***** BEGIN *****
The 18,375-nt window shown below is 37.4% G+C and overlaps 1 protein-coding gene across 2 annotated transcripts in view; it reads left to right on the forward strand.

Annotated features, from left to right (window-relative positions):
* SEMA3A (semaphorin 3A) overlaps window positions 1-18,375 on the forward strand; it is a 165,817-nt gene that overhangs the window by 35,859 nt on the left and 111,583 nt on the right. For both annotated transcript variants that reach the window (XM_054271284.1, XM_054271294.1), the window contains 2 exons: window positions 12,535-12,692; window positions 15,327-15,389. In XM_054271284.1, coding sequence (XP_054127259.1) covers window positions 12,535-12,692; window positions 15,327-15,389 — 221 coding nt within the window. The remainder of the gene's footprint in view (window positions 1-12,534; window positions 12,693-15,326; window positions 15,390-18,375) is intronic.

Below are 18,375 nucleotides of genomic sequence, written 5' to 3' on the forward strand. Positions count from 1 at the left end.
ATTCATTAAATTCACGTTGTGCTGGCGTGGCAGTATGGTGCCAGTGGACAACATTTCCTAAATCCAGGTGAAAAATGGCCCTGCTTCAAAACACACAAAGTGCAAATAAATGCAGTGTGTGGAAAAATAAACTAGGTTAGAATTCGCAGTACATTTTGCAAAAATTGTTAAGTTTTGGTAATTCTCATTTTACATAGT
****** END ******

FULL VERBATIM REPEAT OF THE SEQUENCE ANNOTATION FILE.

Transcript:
The 18,375-nt window shown below is 37.4% G+C and overlaps 1 protein-coding gene across 2 annotated transcripts in view; it reads left to right on the forward strand.

Annotated features, from left to right (window-relative positions):
* SEMA3A (semaphorin 3A) overlaps window positions 1-18,375 on the forward strand; it is a 165,817-nt gene that overhangs the window by 35,859 nt on the left and 111,583 nt on the right. For both annotated transcript variants that reach the window (XM_054271284.1, XM_054271294.1), the window contains 2 exons: window positions 12,535-12,692; window positions 15,327-15,389. In XM_054271284.1, coding sequence (XP_054127259.1) covers window positions 12,535-12,692; window positions 15,327-15,389 — 221 coding nt within the window. The remainder of the gene's footprint in view (window positions 1-12,534; window positions 12,693-15,326; window positions 15,390-18,375) is intronic.

Below are 18,375 nucleotides of genomic sequence, written 5' to 3' on the forward strand. Positions count from 1 at the left end.
ATTCATTAAATTCACGTTGTGCTGGCGTGGCAGTATGGTGCCAGTGGACAACATTTCCTAAATCCAGGTGAAAAATGGCCCTGCTTCAAAACACACAAAGTGCAAATAAATGCAGTGTGTGGAAAAATAAACTAGGTTAGAATTCGCAGTACATTTTGCAAAAATTGTTAAGTTTTGGTAATTCTCATTTTACATAGT